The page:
An Active Shooter Event at a Health Care Facility Is Unlikely, but Be Prepared

Health care facilities are not immune from active shooter incidents, and pharmacists in these workplaces need to know how to respond, according to a session at the ASHP (American Society of Health-System Pharmacists) 54th Midyear Clinical Meeting & Exhibition in Las Vegas, Nevada.

Health care facilities are not immune from active shooter incidents, and pharmacists in these workplaces need to know how to respond, according to a session at the ASHP (American Society of Health-System Pharmacists) 54th Midyear Clinical Meeting & Exhibition in Las Vegas, Nevada.

“Active shooter incidents are on the rise in our nation, and they continue to increase,” said Allison Naso, PharmD, MBA, BCPS, director of pharmacy at Cleveland Clinic Medina Hospital in Medina, Ohio, at the session “Code Silver: Are You Prepared for an Active Shooter?”

She cited statistics from the FBI showing that there were active shooter incidents in 42 states and the District of Columbia between 2000 and 2017. Four percent of these, or 10 incidents, occurred in health care facilities, with 2 additional incidents in 2018.

One incident at Mercy Hospital and Medical Center in Chicago, Illinois, on November 19, 2018, claimed 4 lives: an attending physician at the hospital, a police officer, a pharmacy resident, and the perpetrator.

The session’s co-presenter, Michael Long, MA, a police sergeant at the Cleveland Clinic Police Department in Cleveland, Ohio, said that the motives could be “endless” in a health care facility, including a workplace issue, a terminal illness, a prisoner escaping, and mental health problems.

Knowing what to do in an active shooter situation can save lives, he said.

Long discussed the principles of active shooter training from the ALICE Training Institute. The acronym stands for alert, lockdown, inform, counter, and evacuate.

Alert means, “we want to provide police dispatch as soon as possible” Long said, and also get in touch with the hospital operator to put a lockdown in place and pull resources together to get as much information as quickly as possible in real time.

Plain and simple language and not code words should be used to convey the message as directly as possible.

Lockdown can be barricading in place, using belts, handles, and “every resource in sight,” Long said.

If, for instance, people were in a public bathroom, he said they might use a garbage can or lie on the floor with their feet against the door.

“Can the shooter shoot through a door? Typically, they don’t,” Long said. “I’m doing something that increases my chance of survival.”

Long urged attendees to start looking at door handles, what kinds of locks are on the doors, and exit routes in their workplaces.

Inform is via an alert system but also through emails and texts.

“When you barricade in place, we want you silencing your cell phones, but we also want you texting your co-workers,” Long said.

This includes contacting workers set to arrive for shifts and vendors, who should be alerted to steer clear.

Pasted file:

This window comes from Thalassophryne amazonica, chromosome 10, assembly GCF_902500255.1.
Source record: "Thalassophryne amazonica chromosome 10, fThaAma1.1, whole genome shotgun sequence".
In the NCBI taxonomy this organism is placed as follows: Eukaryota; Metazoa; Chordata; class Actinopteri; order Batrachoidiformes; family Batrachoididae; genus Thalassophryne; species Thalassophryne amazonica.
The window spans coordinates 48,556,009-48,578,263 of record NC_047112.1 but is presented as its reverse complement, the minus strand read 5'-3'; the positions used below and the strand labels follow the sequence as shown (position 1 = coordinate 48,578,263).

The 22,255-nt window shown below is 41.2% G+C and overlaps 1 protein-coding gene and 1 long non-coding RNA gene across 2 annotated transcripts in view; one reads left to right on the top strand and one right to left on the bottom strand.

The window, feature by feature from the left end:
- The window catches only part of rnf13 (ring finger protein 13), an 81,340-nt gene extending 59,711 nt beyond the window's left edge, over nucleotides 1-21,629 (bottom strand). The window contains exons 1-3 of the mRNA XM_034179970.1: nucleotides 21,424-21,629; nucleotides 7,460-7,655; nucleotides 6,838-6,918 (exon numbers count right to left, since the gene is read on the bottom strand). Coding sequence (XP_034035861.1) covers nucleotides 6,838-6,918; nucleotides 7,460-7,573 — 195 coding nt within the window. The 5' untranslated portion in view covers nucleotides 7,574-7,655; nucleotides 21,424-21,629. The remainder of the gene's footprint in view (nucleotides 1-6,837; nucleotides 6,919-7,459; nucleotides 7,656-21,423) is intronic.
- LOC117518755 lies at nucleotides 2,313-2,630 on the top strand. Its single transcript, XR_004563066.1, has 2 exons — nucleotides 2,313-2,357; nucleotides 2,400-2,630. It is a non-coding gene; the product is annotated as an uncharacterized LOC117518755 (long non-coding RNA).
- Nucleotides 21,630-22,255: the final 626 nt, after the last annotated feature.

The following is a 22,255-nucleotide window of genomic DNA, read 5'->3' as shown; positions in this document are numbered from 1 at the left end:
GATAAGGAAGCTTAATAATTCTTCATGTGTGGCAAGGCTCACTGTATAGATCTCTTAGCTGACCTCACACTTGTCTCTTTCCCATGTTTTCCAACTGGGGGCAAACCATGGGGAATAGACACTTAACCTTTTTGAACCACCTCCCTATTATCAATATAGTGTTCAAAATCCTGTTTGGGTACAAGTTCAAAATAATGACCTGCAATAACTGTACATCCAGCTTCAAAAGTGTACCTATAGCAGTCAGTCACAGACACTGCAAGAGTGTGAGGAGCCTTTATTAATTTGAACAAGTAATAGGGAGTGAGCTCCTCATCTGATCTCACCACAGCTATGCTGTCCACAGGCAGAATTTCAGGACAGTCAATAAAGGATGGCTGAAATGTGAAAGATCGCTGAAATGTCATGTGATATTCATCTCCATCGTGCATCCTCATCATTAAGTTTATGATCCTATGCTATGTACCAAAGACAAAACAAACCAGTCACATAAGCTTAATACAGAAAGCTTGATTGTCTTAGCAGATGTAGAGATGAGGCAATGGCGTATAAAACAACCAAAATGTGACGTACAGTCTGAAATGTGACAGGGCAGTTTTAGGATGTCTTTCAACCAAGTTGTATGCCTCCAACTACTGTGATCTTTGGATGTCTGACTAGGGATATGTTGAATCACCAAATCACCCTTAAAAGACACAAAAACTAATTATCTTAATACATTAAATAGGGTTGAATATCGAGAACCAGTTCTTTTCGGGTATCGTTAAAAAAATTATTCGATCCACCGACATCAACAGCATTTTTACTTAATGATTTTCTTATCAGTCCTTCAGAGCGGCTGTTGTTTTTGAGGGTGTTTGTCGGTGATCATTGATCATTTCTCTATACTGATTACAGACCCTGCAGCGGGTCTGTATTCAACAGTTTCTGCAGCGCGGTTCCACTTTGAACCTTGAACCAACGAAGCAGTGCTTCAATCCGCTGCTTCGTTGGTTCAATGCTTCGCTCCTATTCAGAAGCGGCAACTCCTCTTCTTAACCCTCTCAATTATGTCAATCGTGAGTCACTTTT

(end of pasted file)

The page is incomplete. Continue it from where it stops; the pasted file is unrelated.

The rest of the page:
What if an active shooter is in close proximity and barricading in place is not an option?

Long said that this is where counter comes in, when people essentially fight back.

In previous active shooter situations, pretending to be dead or doing nothing has cost many people their lives, but working together to throw the shooter off balance often works, he said.

Throwing things, making noise, and running in a zig zag, are all effective ways to confuse and distract the perpetrator.

Finally, evacuate if and when it is safe to do so.

Naso has first-hand experience. There was an active shooter threat at the Cleveland Clinic Medina Hospital on November 13, 2018.

Clinic police and the hospital operator were contacted. An alert went out saying that there was an active shooter, to use ALICE precautions, and that it was not a drill.

About 150 members of law enforcement descended on the hospital campus within 2 hours. They cleared the medical office building and then the hospital. It turned out to be a false report.

Although the situation was scary, Naso said debriefings showed that “some things were done well, and some were not.”

Her group barricaded in place in a second-floor office, which proved to be a good choice, as the windows in the office could have provided an escape route to a second-floor roof.

“Know your workplace lockdown plan, and have a primary and secondary location, if possible,” Naso said. “Don’t choose a place that’s a dead end.”

In addition, Naso suggested asking “questions about where cameras are located, and how badge swipes work.”

The hospital learned many other lessons from the false alarm.

For one thing, “there is so much misinformation that comes out in a situation like this. One social media report said that shots were fired in our emergency department,” Naso said.

“Unless the information is coming from within your organization, you cannot rely on it for being true and correct,” she said

In addition, 2 pharmacy students who were with patients “did everything right” in terms of protecting patients and locking down with them, Naso said.

But no one had the students’ contact information, and they did not have contact information of members of the pharmacy team. This issue has since been remedied.

In addition, “think about if there were a lockdown or a situation where the pharmacy was completely locked down; how would you care continue for patients?” Naso asked.

Consider remote access, order verification queues, and automated dispensing cabinets to ensure the delivery of essential medications, she said.

REFERENCE

Naso A, Long M. Code silver: are you prepared for an active shooter? Presented at: American Society of Health-System Pharmacists 54th Midyear Clinical Meeting and Exhibition; Las Vegas, Nevada: December 10, 2019.